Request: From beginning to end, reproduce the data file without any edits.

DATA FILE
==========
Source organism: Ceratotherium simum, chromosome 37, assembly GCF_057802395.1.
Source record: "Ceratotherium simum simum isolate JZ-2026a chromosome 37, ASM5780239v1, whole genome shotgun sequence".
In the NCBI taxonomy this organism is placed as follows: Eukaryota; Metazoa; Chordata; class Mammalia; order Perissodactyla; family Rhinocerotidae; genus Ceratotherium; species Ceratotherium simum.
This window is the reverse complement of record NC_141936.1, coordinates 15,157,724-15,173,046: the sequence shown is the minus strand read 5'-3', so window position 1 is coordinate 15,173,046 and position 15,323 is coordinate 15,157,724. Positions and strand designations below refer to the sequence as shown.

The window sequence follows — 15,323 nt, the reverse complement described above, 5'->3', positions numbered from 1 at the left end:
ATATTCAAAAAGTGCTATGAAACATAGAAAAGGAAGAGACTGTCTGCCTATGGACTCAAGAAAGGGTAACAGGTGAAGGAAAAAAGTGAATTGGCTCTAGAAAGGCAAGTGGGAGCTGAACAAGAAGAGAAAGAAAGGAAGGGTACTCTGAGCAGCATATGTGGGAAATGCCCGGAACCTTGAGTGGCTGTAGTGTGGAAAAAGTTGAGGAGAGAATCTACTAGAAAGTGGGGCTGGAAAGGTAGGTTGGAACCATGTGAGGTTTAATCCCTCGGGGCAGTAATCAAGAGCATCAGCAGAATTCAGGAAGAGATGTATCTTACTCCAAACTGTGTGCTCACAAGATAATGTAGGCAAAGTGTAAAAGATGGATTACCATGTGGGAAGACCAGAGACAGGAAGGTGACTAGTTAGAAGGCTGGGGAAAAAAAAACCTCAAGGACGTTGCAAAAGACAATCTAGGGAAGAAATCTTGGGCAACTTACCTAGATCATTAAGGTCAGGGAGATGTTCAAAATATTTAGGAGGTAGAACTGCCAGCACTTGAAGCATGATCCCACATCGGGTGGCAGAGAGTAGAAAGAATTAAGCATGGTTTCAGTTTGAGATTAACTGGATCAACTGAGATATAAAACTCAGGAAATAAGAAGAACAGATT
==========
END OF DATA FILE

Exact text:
Source organism: Ceratotherium simum, chromosome 37, assembly GCF_057802395.1.
Source record: "Ceratotherium simum simum isolate JZ-2026a chromosome 37, ASM5780239v1, whole genome shotgun sequence".
In the NCBI taxonomy this organism is placed as follows: Eukaryota; Metazoa; Chordata; class Mammalia; order Perissodactyla; family Rhinocerotidae; genus Ceratotherium; species Ceratotherium simum.
This window is the reverse complement of record NC_141936.1, coordinates 15,157,724-15,173,046: the sequence shown is the minus strand read 5'-3', so window position 1 is coordinate 15,173,046 and position 15,323 is coordinate 15,157,724. Positions and strand designations below refer to the sequence as shown.

The window sequence follows — 15,323 nt, the reverse complement described above, 5'->3', positions numbered from 1 at the left end:
ATATTCAAAAAGTGCTATGAAACATAGAAAAGGAAGAGACTGTCTGCCTATGGACTCAAGAAAGGGTAACAGGTGAAGGAAAAAAGTGAATTGGCTCTAGAAAGGCAAGTGGGAGCTGAACAAGAAGAGAAAGAAAGGAAGGGTACTCTGAGCAGCATATGTGGGAAATGCCCGGAACCTTGAGTGGCTGTAGTGTGGAAAAAGTTGAGGAGAGAATCTACTAGAAAGTGGGGCTGGAAAGGTAGGTTGGAACCATGTGAGGTTTAATCCCTCGGGGCAGTAATCAAGAGCATCAGCAGAATTCAGGAAGAGATGTATCTTACTCCAAACTGTGTGCTCACAAGATAATGTAGGCAAAGTGTAAAAGATGGATTACCATGTGGGAAGACCAGAGACAGGAAGGTGACTAGTTAGAAGGCTGGGGAAAAAAAAACCTCAAGGACGTTGCAAAAGACAATCTAGGGAAGAAATCTTGGGCAACTTACCTAGATCATTAAGGTCAGGGAGATGTTCAAAATATTTAGGAGGTAGAACTGCCAGCACTTGAAGCATGATCCCACATCGGGTGGCAGAGAGTAGAAAGAATTAAGCATGGTTTCAGTTTGAGATTAACTGGATCAACTGAGATATAAAACTCAGGAAATAAGAAGAACAGATT